MESSIAEN Poèmes pour Mi. Trois petites liturgies de la Présence Divine

Author: 
Andrew Farach-Colton
SSM1016. MESSIAEN Poèmes pour Mi. Trois petites liturgies de la Présence DivineMESSIAEN Poèmes pour Mi. Trois petites liturgies de la Présence Divine

MESSIAEN Poèmes pour Mi. Trois petites liturgies de la Présence Divine

  • Poèmes pour Mi
  • (3) Petites liturgies de la Présence Divine

It’s becoming clear that Ludovic Morlot likes to do things his own way. His recent disc of Ives’s New England Holidays (9/17) was startling for its utter lack of sentimentality. I’ve certainly never heard anything like it. And, here, with this pair of early masterpieces by Messiaen, Morlot again defies tradition – and, some might say, the composer’s intentions as well.

Poèmes pour Mi is a strange amalgam of love song and religious meditation. Messiaen composed this cycle of nine songs in 1936‑37 as a gift for his wife (whom he affectionately called ‘Mi’), specifying that it be sung by a grand soprano dramatique. Jane Archibald has Donna Anna in her repertoire, although in style and tone she’s clearly more of an ingénue. Yet this is just right for Morlot’s unusually sleek and lithe interpretation. Archibald soars rapturously in songs like ‘L’épouse’ and ‘Ta voix’, caressing the languorous phrases with exquisite tenderness. ‘Épouvante’ is more playful than perturbed, perhaps, but this fits with the joyful character of the performance as a whole. Indeed, Morlot gives the impression that the entire cycle is moving inexorably towards the climax of the final song (beginning with the line ‘Carillonne, mon coeur!’), which is so euphoric it practically vibrates.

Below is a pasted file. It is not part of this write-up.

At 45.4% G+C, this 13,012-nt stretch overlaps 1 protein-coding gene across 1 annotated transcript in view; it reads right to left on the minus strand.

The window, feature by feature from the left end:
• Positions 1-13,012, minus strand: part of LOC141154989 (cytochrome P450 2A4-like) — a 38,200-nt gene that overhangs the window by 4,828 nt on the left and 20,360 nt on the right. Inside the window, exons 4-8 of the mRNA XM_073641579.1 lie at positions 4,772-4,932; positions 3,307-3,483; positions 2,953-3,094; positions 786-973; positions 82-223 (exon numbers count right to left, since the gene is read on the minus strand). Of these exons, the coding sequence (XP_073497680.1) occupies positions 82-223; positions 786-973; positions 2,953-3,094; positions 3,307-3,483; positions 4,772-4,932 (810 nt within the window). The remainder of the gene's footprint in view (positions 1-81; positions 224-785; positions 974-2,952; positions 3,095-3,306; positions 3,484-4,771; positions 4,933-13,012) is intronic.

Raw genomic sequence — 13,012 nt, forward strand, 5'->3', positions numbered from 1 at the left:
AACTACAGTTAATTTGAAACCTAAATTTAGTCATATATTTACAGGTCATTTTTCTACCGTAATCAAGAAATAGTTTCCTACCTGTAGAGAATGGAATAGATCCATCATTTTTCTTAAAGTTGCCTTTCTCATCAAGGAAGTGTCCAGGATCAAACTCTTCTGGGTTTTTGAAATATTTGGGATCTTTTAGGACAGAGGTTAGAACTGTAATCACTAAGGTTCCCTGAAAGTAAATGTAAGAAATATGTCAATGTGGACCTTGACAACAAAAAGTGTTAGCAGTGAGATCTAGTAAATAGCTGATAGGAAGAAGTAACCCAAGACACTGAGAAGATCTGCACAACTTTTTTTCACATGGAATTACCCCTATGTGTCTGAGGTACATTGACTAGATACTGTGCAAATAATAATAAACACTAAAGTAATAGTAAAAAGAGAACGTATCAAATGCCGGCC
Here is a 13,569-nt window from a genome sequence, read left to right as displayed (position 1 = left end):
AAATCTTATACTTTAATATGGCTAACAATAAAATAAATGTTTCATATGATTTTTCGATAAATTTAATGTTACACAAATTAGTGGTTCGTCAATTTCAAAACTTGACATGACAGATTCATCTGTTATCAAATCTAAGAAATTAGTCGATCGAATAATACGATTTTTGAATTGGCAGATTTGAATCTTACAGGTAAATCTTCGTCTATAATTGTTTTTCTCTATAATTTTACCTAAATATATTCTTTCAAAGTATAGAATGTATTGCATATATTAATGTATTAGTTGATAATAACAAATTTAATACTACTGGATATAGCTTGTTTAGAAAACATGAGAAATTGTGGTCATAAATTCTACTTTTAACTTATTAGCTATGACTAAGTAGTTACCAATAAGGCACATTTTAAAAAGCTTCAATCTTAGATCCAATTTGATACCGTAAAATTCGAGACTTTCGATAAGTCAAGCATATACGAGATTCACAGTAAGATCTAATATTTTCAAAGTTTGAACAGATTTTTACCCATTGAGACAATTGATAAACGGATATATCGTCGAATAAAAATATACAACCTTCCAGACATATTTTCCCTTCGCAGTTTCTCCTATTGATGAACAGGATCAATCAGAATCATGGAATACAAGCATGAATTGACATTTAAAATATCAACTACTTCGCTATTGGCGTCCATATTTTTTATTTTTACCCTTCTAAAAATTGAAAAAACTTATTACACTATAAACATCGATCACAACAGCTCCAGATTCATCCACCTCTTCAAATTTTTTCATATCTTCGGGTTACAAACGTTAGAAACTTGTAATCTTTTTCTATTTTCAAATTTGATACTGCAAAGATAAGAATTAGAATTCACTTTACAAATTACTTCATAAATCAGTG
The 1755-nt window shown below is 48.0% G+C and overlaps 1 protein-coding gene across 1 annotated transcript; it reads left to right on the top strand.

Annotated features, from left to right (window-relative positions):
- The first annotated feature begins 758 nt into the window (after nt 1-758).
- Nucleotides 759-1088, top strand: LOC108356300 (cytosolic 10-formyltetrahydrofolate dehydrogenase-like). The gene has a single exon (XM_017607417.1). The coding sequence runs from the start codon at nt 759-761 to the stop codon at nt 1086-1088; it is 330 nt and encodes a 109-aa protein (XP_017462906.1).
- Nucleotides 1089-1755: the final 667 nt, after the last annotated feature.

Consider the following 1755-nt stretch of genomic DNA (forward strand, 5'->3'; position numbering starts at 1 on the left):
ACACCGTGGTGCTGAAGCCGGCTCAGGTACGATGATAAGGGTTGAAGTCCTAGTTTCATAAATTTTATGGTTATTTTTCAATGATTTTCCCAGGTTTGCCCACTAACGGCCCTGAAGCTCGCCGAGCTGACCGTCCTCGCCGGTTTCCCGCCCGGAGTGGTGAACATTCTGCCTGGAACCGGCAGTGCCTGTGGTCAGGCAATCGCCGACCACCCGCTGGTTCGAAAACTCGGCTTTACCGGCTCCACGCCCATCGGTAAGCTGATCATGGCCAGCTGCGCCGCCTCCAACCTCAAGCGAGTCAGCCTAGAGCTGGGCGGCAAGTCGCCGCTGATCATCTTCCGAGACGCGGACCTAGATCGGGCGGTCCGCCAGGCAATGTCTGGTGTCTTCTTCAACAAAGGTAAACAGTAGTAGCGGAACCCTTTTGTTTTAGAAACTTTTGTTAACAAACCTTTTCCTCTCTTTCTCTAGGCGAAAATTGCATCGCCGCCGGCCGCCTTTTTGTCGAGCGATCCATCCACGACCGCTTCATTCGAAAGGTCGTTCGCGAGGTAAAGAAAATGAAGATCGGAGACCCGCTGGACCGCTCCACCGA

Morlot takes a much bolder risk in the Trois petites liturgies de la Présence Divine (1944), substituting a boys’ choir for the women’s voices. His rationale appears reasonable: Messiaen wanted pure, angelic voices. But, in fact, this change alters the very nature of the work by removing even the barest hint of sensuality from music that is often wonderfully sensuous. Still, there are intriguing results to be savoured. I like the feral quality of the boys in the second movement, particularly when Morlot makes the most of the orchestral texture. Listen at 2'43", where the voices are accompanied by the swooping ondes martenot and growling double basses. Indeed, the boys sing beautifully throughout, despite a few minor lapses in rhythmic attentiveness. In both works, the Seattle Symphony show themselves to be thriving under Morlot’s scrupulous direction.

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